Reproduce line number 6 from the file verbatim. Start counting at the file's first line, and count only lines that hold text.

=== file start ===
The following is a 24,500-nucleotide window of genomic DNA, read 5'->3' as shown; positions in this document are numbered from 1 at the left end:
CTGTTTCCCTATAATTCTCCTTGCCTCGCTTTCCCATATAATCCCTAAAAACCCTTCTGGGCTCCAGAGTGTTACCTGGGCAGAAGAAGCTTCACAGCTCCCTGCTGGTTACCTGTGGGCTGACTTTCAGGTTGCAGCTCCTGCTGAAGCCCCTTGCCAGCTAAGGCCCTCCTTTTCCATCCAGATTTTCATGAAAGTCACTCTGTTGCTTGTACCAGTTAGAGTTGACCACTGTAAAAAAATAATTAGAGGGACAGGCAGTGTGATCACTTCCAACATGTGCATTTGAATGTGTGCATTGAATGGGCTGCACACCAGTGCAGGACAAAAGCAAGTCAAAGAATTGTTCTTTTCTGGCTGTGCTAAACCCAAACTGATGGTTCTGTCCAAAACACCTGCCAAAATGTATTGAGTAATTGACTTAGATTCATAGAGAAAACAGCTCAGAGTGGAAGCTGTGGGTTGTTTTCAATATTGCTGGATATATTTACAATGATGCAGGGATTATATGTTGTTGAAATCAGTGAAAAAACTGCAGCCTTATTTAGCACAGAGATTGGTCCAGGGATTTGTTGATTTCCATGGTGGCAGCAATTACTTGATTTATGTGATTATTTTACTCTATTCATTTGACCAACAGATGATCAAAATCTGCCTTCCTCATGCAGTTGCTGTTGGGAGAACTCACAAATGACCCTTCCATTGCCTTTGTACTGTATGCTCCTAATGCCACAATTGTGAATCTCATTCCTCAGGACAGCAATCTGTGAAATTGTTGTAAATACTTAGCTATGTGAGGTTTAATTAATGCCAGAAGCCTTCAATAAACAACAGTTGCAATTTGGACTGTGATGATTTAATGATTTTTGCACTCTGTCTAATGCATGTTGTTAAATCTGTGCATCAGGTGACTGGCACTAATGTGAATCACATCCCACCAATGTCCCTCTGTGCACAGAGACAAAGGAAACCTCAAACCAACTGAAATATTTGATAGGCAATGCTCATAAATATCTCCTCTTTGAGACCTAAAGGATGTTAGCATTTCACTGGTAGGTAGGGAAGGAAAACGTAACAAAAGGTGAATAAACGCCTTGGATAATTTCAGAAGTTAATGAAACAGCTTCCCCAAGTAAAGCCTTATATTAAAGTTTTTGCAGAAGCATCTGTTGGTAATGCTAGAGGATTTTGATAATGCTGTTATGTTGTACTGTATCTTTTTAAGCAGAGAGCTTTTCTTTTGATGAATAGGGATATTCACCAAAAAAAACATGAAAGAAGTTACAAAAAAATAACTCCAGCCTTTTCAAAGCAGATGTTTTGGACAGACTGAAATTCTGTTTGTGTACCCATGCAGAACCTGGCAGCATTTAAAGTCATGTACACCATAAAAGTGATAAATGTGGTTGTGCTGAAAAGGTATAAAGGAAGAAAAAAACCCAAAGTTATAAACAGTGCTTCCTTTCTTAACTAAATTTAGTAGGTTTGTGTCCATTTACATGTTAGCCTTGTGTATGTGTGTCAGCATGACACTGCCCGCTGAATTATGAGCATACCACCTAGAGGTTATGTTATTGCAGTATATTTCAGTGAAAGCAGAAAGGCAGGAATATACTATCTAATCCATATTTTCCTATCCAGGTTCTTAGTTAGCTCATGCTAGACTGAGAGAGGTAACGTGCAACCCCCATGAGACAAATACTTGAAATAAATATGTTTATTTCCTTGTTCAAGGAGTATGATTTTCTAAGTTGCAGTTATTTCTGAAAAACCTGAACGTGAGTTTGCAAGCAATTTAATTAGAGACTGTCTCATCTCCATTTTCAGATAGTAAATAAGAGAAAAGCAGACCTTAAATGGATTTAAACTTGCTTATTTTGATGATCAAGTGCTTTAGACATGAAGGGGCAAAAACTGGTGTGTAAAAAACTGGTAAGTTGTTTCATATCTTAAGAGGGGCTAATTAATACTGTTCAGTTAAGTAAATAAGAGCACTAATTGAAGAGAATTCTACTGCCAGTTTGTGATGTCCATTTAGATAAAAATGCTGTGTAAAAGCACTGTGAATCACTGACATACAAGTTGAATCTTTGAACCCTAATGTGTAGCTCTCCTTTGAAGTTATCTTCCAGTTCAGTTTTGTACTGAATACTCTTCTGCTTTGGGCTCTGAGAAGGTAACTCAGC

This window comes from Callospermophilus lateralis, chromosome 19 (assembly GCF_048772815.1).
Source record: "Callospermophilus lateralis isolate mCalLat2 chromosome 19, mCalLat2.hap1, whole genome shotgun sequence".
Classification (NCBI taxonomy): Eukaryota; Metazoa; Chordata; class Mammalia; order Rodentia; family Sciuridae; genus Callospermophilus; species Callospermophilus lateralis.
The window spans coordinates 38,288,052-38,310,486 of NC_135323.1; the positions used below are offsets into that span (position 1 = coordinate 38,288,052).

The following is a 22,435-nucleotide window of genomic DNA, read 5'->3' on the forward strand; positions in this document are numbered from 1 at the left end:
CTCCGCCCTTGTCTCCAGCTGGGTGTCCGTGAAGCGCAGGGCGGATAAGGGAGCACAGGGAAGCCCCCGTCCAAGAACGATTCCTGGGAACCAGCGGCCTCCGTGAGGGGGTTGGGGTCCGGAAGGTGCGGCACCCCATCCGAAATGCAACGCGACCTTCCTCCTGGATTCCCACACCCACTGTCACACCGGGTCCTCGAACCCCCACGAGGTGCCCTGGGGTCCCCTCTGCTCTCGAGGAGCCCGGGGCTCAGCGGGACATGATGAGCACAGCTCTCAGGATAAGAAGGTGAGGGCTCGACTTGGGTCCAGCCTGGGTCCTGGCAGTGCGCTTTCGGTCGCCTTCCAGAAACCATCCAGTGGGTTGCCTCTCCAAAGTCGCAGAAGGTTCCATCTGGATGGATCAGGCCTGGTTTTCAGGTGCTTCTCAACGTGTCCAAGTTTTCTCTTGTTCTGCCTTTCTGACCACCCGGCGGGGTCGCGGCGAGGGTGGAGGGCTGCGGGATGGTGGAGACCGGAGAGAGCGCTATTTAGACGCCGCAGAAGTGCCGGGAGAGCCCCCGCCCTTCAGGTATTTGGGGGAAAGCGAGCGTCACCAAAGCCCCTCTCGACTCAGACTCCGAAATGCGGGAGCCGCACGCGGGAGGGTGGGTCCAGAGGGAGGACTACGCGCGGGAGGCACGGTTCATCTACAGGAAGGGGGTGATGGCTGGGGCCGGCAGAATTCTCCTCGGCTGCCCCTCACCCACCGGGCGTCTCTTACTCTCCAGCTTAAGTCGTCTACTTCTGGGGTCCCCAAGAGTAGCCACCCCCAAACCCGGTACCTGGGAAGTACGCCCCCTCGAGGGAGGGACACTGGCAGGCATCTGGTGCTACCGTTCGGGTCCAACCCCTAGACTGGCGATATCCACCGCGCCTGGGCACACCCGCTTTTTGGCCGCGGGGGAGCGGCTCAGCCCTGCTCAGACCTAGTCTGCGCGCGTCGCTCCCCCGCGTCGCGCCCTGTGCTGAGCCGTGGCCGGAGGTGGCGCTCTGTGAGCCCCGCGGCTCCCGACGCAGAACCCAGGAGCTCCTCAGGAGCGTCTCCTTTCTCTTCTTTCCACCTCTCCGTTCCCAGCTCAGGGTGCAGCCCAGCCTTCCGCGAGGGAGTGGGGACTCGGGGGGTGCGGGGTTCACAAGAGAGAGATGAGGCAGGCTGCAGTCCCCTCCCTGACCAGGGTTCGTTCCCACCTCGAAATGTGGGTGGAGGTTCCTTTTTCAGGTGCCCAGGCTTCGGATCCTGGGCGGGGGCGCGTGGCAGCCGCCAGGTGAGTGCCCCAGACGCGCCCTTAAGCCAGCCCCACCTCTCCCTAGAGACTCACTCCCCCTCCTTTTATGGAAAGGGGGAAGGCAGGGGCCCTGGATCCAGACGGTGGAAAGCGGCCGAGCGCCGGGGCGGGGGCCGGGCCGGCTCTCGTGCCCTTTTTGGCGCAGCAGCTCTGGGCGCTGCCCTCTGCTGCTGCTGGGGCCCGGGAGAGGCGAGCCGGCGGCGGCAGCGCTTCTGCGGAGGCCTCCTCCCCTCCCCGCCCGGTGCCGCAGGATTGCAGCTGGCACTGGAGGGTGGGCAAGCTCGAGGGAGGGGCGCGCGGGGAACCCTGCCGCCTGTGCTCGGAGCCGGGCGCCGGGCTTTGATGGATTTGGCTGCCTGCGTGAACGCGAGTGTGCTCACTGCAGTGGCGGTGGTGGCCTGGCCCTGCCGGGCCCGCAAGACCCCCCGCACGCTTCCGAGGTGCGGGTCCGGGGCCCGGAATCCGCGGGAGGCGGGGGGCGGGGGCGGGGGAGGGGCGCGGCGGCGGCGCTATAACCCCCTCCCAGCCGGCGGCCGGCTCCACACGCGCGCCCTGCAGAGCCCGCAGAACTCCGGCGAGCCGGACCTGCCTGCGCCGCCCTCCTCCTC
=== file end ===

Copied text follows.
The window spans coordinates 38,288,052-38,310,486 of NC_135323.1; the positions used below are offsets into that span (position 1 = coordinate 38,288,052).